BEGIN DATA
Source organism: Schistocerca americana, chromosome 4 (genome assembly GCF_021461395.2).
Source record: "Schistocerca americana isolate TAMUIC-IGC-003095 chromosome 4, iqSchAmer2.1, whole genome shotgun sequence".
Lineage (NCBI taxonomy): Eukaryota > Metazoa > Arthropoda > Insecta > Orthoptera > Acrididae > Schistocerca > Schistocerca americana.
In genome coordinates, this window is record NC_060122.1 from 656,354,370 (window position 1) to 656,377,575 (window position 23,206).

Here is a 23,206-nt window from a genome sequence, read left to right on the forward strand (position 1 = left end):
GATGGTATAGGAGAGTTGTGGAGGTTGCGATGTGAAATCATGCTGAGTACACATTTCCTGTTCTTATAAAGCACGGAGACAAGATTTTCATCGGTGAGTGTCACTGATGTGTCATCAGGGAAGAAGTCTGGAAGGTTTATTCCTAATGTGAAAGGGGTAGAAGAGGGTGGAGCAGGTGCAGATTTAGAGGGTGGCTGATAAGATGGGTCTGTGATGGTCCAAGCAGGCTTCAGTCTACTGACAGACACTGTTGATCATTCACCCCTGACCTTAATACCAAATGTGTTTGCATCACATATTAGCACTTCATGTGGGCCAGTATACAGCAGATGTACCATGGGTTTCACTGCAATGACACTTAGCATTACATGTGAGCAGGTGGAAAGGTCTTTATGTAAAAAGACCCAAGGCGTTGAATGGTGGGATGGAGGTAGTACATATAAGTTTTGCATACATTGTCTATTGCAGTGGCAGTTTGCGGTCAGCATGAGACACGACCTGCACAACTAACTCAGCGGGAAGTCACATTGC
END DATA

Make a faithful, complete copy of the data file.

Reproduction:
Source organism: Schistocerca americana, chromosome 4 (genome assembly GCF_021461395.2).
Source record: "Schistocerca americana isolate TAMUIC-IGC-003095 chromosome 4, iqSchAmer2.1, whole genome shotgun sequence".
Lineage (NCBI taxonomy): Eukaryota > Metazoa > Arthropoda > Insecta > Orthoptera > Acrididae > Schistocerca > Schistocerca americana.
In genome coordinates, this window is record NC_060122.1 from 656,354,370 (window position 1) to 656,377,575 (window position 23,206).

Here is a 23,206-nt window from a genome sequence, read left to right on the forward strand (position 1 = left end):
GATGGTATAGGAGAGTTGTGGAGGTTGCGATGTGAAATCATGCTGAGTACACATTTCCTGTTCTTATAAAGCACGGAGACAAGATTTTCATCGGTGAGTGTCACTGATGTGTCATCAGGGAAGAAGTCTGGAAGGTTTATTCCTAATGTGAAAGGGGTAGAAGAGGGTGGAGCAGGTGCAGATTTAGAGGGTGGCTGATAAGATGGGTCTGTGATGGTCCAAGCAGGCTTCAGTCTACTGACAGACACTGTTGATCATTCACCCCTGACCTTAATACCAAATGTGTTTGCATCACATATTAGCACTTCATGTGGGCCAGTATACAGCAGATGTACCATGGGTTTCACTGCAATGACACTTAGCATTACATGTGAGCAGGTGGAAAGGTCTTTATGTAAAAAGACCCAAGGCGTTGAATGGTGGGATGGAGGTAGTACATATAAGTTTTGCATACATTGTCTATTGCAGTGGCAGTTTGCGGTCAGCATGAGACACGACCTGCACAACTAACTCAGCGGGAAGTCACATTGC